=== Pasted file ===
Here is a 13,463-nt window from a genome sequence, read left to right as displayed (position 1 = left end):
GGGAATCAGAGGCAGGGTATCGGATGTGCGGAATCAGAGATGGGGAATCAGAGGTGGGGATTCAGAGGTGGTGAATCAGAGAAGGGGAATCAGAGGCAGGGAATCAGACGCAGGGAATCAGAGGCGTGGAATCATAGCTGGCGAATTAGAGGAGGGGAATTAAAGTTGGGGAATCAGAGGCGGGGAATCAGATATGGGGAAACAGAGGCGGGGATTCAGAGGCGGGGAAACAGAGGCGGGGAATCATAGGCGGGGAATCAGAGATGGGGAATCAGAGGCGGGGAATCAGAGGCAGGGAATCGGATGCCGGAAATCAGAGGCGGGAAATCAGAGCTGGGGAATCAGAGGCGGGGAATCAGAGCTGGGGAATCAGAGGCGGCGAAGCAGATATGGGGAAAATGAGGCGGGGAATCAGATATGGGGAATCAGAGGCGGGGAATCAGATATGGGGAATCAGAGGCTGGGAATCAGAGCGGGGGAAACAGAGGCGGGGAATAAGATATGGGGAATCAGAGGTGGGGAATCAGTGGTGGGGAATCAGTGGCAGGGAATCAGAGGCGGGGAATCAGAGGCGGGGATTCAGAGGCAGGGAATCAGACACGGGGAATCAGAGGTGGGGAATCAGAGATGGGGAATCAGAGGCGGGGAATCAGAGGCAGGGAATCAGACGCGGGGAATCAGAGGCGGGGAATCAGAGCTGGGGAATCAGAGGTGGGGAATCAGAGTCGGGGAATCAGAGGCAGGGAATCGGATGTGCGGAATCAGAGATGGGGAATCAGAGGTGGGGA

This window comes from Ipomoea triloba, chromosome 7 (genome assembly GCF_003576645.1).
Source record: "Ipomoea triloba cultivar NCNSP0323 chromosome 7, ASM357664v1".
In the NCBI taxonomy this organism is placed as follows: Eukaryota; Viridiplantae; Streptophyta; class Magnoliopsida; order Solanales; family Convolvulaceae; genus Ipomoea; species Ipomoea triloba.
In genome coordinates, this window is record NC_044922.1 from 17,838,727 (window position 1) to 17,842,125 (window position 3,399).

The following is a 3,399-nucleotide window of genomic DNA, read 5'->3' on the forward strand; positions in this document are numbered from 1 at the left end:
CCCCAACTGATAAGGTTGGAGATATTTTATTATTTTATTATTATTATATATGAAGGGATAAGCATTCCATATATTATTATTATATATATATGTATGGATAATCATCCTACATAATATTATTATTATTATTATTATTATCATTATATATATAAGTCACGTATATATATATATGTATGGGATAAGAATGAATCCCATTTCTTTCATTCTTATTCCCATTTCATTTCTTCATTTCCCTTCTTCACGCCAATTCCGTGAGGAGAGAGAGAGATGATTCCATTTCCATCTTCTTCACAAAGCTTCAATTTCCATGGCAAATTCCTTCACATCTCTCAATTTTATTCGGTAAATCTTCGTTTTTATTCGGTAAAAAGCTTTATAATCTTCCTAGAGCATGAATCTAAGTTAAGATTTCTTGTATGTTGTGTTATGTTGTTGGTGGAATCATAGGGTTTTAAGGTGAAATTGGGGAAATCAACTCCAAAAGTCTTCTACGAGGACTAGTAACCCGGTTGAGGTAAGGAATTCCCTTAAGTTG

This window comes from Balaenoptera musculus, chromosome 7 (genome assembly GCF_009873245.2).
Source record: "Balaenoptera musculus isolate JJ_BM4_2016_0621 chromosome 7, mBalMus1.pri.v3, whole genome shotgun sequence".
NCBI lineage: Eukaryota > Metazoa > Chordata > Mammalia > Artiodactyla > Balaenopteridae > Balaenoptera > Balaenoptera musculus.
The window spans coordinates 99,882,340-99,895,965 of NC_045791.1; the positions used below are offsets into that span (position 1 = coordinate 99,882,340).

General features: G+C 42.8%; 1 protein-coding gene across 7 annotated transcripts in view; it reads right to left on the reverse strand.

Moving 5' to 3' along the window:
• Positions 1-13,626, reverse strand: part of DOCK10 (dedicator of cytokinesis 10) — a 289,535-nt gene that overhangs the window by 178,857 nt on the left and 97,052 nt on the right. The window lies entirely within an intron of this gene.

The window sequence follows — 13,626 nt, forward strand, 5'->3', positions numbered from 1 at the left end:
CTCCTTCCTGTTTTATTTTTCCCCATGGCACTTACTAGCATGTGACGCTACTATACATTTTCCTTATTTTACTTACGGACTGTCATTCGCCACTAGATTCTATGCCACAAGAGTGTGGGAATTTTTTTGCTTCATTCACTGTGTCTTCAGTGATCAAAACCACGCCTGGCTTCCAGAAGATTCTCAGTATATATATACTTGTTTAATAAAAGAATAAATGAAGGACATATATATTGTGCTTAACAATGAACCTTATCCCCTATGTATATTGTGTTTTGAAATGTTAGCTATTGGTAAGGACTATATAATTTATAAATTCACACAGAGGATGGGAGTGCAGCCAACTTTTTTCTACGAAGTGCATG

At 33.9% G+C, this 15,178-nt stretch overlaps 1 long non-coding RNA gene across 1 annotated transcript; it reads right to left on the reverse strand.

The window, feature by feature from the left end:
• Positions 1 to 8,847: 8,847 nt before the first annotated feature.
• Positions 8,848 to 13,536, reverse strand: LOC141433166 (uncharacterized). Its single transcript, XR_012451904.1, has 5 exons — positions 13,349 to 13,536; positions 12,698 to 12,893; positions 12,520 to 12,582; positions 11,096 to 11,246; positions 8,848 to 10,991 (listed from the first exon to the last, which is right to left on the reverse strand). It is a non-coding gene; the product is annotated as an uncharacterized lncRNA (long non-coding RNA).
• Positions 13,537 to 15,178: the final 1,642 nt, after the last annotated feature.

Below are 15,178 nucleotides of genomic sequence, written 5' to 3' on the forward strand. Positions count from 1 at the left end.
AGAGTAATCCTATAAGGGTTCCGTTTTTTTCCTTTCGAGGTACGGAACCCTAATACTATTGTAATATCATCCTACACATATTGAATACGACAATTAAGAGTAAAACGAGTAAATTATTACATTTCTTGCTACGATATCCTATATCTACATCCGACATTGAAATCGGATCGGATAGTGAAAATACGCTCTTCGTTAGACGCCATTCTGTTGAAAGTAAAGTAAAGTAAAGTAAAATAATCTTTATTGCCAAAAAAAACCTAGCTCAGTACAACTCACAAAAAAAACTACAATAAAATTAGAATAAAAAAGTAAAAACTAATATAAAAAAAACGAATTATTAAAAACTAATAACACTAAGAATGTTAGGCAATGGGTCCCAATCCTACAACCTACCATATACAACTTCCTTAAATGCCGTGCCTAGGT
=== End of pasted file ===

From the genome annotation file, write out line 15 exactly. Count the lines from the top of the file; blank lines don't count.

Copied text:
• Positions 1-13,626, reverse strand: part of DOCK10 (dedicator of cytokinesis 10) — a 289,535-nt gene that overhangs the window by 178,857 nt on the left and 97,052 nt on the right. The window lies entirely within an intron of this gene.